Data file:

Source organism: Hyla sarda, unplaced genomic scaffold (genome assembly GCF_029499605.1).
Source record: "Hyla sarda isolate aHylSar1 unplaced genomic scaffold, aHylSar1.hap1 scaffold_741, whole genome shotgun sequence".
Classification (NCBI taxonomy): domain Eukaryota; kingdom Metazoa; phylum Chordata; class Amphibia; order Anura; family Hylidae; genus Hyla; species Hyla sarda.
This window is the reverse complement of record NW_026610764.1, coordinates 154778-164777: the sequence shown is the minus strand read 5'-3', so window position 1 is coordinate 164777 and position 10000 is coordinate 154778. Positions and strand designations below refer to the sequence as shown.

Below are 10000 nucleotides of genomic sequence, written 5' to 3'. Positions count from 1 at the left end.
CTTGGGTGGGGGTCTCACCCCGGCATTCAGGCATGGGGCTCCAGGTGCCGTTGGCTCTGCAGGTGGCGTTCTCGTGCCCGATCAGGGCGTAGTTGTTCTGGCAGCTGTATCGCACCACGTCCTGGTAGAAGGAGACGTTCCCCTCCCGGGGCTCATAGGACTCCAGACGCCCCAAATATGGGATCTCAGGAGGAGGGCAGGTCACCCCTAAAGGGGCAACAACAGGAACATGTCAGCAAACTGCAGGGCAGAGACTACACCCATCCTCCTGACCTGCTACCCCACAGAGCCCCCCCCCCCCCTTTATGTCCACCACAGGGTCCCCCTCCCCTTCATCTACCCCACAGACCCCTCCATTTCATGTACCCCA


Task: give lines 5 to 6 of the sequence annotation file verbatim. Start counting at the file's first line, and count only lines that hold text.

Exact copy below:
Below are 10000 nucleotides of genomic sequence, written 5' to 3'. Positions count from 1 at the left end.
CTTGGGTGGGGGTCTCACCCCGGCATTCAGGCATGGGGCTCCAGGTGCCGTTGGCTCTGCAGGTGGCGTTCTCGTGCCCGATCAGGGCGTAGTTGTTCTGGCAGCTGTATCGCACCACGTCCTGGTAGAAGGAGACGTTCCCCTCCCGGGGCTCATAGGACTCCAGACGCCCCAAATATGGGATCTCAGGAGGAGGGCAGGTCACCCCTAAAGGGGCAACAACAGGAACATGTCAGCAAACTGCAGGGCAGAGACTACACCCATCCTCCTGACCTGCTACCCCACAGAGCCCCCCCCCCCCCTTTATGTCCACCACAGGGTCCCCCTCCCCTTCATCTACCCCACAGACCCCTCCATTTCATGTACCCCA